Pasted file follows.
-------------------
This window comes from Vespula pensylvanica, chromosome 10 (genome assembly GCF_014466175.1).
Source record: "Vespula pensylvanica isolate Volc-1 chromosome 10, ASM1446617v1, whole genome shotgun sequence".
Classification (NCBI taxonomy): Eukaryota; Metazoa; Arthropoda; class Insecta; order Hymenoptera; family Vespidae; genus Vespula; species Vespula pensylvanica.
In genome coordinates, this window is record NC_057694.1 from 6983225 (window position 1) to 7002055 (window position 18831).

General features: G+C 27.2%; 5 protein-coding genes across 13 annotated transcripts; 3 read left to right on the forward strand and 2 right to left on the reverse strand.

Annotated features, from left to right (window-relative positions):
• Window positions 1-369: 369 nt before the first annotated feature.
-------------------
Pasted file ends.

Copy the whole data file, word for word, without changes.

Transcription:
This window comes from Vespula pensylvanica, chromosome 10 (genome assembly GCF_014466175.1).
Source record: "Vespula pensylvanica isolate Volc-1 chromosome 10, ASM1446617v1, whole genome shotgun sequence".
Classification (NCBI taxonomy): Eukaryota; Metazoa; Arthropoda; class Insecta; order Hymenoptera; family Vespidae; genus Vespula; species Vespula pensylvanica.
In genome coordinates, this window is record NC_057694.1 from 6983225 (window position 1) to 7002055 (window position 18831).

General features: G+C 27.2%; 5 protein-coding genes across 13 annotated transcripts; 3 read left to right on the forward strand and 2 right to left on the reverse strand.

Annotated features, from left to right (window-relative positions):
• Window positions 1-369: 369 nt before the first annotated feature.